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Kate McCoy, M.Ed, NBCC, LPC
Kate McCoy, M.Ed, NBCC, LPC, Therapist
Category: Mental Health
Satisfied Customers: 5418
Experience:  Over 20 years experience specializing in anxiety, depression, drug and alcohol, and relationship issues.
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hi I have been separated from from husband for a year . we

Customer Question

hi I have been separated from from husband for a year . we split up following years of what I consider emotional abuse and controlling behaviour from him culminating in a a sexual infidelty by him. We have a nine year old gild and I have two sons still financially dependant at uni (from a previous Relationship) It must be obvious to all the relationship is beyond repair and that iyt continues to damage my happiness and slef esteem. We have been trying to reconcile since the Summer although remain living apart. When we stay together I am disturbed by his disrupted sleep , and by the emotional impact of being with him. when I a m with him I eat and drink more sleep less and feel very unhappy insecure and very unattractive. When we are intimate he uses dirty talk which I dislike.
When he is away from me I feel more confident organized and focused, but also suffer loss and anxiety about the loss deeply. i slide into depression quite easlily and start to feel detached and completely isolated and alienated. It effects my identity deeply. I feel trapped between these two positions can you advise?
Submitted: 3 years ago.
Category: Mental Health
Expert:  Kate McCoy, M.Ed, NBCC, LPC replied 3 years ago.

Hi, I'd like to help you with your question.

 

It sounds like you are very aware of what you are feeling. You stated that you feel better and more self confident when you are not around your husband and you feel worse when you are with him. This can be one of two things.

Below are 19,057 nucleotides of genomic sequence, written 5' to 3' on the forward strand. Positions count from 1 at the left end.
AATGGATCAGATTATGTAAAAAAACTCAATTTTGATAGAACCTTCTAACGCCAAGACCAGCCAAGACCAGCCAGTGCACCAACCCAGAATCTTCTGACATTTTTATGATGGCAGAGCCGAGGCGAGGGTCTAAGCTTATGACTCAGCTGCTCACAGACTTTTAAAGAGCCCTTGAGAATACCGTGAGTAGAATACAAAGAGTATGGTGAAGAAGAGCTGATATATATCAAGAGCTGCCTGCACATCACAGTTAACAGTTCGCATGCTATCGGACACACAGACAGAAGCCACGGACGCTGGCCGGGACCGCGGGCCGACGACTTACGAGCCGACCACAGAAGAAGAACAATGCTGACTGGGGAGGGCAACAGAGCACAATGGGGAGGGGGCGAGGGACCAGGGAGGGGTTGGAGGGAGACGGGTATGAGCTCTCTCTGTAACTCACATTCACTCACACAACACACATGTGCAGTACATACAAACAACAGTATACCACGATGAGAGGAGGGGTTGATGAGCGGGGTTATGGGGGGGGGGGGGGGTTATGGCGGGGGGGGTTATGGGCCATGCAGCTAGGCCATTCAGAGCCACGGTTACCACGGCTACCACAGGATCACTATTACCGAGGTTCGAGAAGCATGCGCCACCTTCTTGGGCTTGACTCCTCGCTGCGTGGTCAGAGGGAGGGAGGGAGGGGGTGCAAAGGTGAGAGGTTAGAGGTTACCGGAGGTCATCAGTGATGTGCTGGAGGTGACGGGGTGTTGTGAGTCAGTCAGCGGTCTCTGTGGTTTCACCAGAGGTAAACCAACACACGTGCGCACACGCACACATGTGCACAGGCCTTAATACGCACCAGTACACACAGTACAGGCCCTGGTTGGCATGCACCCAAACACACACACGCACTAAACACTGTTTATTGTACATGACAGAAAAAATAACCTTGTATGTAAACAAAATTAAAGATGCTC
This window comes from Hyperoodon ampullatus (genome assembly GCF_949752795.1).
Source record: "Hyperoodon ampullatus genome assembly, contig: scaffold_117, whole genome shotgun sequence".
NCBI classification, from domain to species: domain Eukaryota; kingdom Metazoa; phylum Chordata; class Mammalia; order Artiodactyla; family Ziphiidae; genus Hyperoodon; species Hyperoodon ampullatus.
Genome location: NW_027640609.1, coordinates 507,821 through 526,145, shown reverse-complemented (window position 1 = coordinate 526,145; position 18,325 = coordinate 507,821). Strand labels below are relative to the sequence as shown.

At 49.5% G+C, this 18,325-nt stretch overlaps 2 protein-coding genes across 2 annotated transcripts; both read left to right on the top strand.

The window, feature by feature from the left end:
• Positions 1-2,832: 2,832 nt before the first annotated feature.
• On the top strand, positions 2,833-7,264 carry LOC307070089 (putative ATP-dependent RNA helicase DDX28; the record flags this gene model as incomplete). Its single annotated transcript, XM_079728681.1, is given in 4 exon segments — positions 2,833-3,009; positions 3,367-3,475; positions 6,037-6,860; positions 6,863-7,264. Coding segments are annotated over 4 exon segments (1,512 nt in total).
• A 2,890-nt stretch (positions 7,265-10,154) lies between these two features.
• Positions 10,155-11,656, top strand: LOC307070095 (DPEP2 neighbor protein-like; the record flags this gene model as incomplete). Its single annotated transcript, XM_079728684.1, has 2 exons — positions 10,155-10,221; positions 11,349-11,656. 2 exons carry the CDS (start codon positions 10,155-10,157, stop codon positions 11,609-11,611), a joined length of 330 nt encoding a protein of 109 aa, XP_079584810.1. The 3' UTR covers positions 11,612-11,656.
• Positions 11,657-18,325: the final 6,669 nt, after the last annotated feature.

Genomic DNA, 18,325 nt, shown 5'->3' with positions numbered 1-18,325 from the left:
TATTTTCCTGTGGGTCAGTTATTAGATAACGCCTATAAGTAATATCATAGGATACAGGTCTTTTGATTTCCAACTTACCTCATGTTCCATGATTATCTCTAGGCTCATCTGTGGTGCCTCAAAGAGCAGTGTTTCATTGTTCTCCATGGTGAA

First, you are feeling upset about what he has done in your relationship. It is natural and expected that you would feel a variety of emotions from anger to depression. When he is with you, these feelings come up and you start to feel less focused, less confident and upset. The separation has you left in limbo and you have no way to address what you feel about him and what he did.

 

Two, you have moved on from the relationship and have no desire to be with him anymore. So when he is around, you not only experience reminders of what he has done, you feel strongly enough about not wanting to be with him that you experience several disconcerting feelings in his presence.

 

Whichever you feel is more accurate is most likely the answer you are seeking. It would help you to continue your counseling if you are still going. If you feel it is not helping you, seek out a new counselor. Oftentimes, finding a counselor you feel you can work with takes a few tries, much like it does with your regular doctor.

 

Is your husband sorry for what he did? This can also be part of what you are feeling. If he has not tried to make amends and worked on the relationship, then you are going to be stuck feeling the same as you did when you separated. It makes it hard to forgive and work on your emotions if he is still treating you the same way.